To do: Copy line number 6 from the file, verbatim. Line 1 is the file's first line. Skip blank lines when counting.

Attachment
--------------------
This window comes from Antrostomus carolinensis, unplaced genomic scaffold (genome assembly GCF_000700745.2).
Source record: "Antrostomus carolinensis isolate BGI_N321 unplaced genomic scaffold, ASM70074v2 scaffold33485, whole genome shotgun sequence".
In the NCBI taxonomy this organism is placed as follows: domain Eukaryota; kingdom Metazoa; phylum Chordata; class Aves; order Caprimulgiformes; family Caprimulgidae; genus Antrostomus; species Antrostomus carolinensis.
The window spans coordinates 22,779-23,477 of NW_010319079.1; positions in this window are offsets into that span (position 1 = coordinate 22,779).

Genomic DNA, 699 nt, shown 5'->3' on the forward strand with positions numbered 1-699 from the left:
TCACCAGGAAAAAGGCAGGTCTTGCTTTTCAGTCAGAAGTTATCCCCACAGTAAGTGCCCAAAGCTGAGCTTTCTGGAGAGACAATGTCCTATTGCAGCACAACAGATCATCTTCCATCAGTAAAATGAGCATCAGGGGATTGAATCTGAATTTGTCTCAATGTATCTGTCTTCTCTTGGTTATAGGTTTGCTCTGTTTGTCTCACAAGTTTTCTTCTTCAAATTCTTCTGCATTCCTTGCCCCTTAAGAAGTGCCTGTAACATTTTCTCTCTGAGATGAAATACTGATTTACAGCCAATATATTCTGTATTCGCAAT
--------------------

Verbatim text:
TCACCAGGAAAAAGGCAGGTCTTGCTTTTCAGTCAGAAGTTATCCCCACAGTAAGTGCCCAAAGCTGAGCTTTCTGGAGAGACAATGTCCTATTGCAGCACAACAGATCATCTTCCATCAGTAAAATGAGCATCAGGGGATTGAATCTGAATTTGTCTCAATGTATCTGTCTTCTCTTGGTTATAGGTTTGCTCTGTTTGTCTCACAAGTTTTCTTCTTCAAATTCTTCTGCATTCCTTGCCCCTTAAGAAGTGCCTGTAACATTTTCTCTCTGAGATGAAATACTGATTTACAGCCAATATATTCTGTATTCGCAAT